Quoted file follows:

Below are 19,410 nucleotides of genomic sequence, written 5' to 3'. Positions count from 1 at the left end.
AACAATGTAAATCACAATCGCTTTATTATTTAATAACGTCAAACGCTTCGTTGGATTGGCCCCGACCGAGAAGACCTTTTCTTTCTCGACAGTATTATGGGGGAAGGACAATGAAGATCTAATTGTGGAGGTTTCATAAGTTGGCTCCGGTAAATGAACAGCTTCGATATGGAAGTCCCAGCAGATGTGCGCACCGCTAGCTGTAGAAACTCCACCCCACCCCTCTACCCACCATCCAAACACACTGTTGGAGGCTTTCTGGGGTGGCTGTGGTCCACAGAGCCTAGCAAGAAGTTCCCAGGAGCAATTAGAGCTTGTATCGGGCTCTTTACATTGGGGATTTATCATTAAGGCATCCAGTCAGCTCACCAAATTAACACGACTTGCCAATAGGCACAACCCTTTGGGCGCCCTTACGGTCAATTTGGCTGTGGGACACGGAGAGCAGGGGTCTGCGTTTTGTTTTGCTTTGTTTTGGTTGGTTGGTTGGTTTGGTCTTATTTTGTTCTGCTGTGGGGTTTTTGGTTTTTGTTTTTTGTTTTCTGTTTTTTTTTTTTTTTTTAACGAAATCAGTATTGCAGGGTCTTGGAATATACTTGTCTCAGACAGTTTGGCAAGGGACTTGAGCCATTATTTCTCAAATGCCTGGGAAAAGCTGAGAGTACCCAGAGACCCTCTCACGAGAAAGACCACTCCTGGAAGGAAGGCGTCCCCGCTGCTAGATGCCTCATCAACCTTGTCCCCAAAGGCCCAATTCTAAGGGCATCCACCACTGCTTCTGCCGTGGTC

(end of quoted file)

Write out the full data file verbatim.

Below are 19,410 nucleotides of genomic sequence, written 5' to 3'. Positions count from 1 at the left end.
AACAATGTAAATCACAATCGCTTTATTATTTAATAACGTCAAACGCTTCGTTGGATTGGCCCCGACCGAGAAGACCTTTTCTTTCTCGACAGTATTATGGGGGAAGGACAATGAAGATCTAATTGTGGAGGTTTCATAAGTTGGCTCCGGTAAATGAACAGCTTCGATATGGAAGTCCCAGCAGATGTGCGCACCGCTAGCTGTAGAAACTCCACCCCACCCCTCTACCCACCATCCAAACACACTGTTGGAGGCTTTCTGGGGTGGCTGTGGTCCACAGAGCCTAGCAAGAAGTTCCCAGGAGCAATTAGAGCTTGTATCGGGCTCTTTACATTGGGGATTTATCATTAAGGCATCCAGTCAGCTCACCAAATTAACACGACTTGCCAATAGGCACAACCCTTTGGGCGCCCTTACGGTCAATTTGGCTGTGGGACACGGAGAGCAGGGGTCTGCGTTTTGTTTTGCTTTGTTTTGGTTGGTTGGTTGGTTTGGTCTTATTTTGTTCTGCTGTGGGGTTTTTGGTTTTTGTTTTTTGTTTTCTGTTTTTTTTTTTTTTTTTAACGAAATCAGTATTGCAGGGTCTTGGAATATACTTGTCTCAGACAGTTTGGCAAGGGACTTGAGCCATTATTTCTCAAATGCCTGGGAAAAGCTGAGAGTACCCAGAGACCCTCTCACGAGAAAGACCACTCCTGGAAGGAAGGCGTCCCCGCTGCTAGATGCCTCATCAACCTTGTCCCCAAAGGCCCAATTCTAAGGGCATCCACCACTGCTTCTGCCGTGGTC